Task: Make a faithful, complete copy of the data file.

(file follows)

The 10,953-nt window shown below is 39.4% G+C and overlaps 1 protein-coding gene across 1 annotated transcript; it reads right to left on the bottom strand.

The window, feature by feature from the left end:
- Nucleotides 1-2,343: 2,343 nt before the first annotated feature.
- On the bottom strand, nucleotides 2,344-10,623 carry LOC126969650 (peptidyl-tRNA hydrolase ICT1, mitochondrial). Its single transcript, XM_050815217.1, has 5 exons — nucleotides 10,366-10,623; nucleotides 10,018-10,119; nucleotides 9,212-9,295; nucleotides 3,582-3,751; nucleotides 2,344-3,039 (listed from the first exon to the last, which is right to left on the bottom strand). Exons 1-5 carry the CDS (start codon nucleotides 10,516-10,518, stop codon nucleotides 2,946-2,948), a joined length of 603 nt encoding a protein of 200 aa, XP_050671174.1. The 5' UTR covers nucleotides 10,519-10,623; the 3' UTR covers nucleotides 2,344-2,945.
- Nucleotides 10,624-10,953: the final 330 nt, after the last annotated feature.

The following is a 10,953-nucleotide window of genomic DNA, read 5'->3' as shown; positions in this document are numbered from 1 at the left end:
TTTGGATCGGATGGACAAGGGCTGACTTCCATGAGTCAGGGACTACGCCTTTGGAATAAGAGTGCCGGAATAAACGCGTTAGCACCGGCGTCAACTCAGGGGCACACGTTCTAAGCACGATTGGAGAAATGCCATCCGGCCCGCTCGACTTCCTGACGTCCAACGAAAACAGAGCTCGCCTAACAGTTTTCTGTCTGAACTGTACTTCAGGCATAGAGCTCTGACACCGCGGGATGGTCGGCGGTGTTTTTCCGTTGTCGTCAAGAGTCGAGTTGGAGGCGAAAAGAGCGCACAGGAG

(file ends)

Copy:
The 10,953-nt window shown below is 39.4% G+C and overlaps 1 protein-coding gene across 1 annotated transcript; it reads right to left on the bottom strand.

The window, feature by feature from the left end:
- Nucleotides 1-2,343: 2,343 nt before the first annotated feature.
- On the bottom strand, nucleotides 2,344-10,623 carry LOC126969650 (peptidyl-tRNA hydrolase ICT1, mitochondrial). Its single transcript, XM_050815217.1, has 5 exons — nucleotides 10,366-10,623; nucleotides 10,018-10,119; nucleotides 9,212-9,295; nucleotides 3,582-3,751; nucleotides 2,344-3,039 (listed from the first exon to the last, which is right to left on the bottom strand). Exons 1-5 carry the CDS (start codon nucleotides 10,516-10,518, stop codon nucleotides 2,946-2,948), a joined length of 603 nt encoding a protein of 200 aa, XP_050671174.1. The 5' UTR covers nucleotides 10,519-10,623; the 3' UTR covers nucleotides 2,344-2,945.
- Nucleotides 10,624-10,953: the final 330 nt, after the last annotated feature.

The following is a 10,953-nucleotide window of genomic DNA, read 5'->3' as shown; positions in this document are numbered from 1 at the left end:
TTTGGATCGGATGGACAAGGGCTGACTTCCATGAGTCAGGGACTACGCCTTTGGAATAAGAGTGCCGGAATAAACGCGTTAGCACCGGCGTCAACTCAGGGGCACACGTTCTAAGCACGATTGGAGAAATGCCATCCGGCCCGCTCGACTTCCTGACGTCCAACGAAAACAGAGCTCGCCTAACAGTTTTCTGTCTGAACTGTACTTCAGGCATAGAGCTCTGACACCGCGGGATGGTCGGCGGTGTTTTTCCGTTGTCGTCAAGAGTCGAGTTGGAGGCGAAAAGAGCGCACAGGAG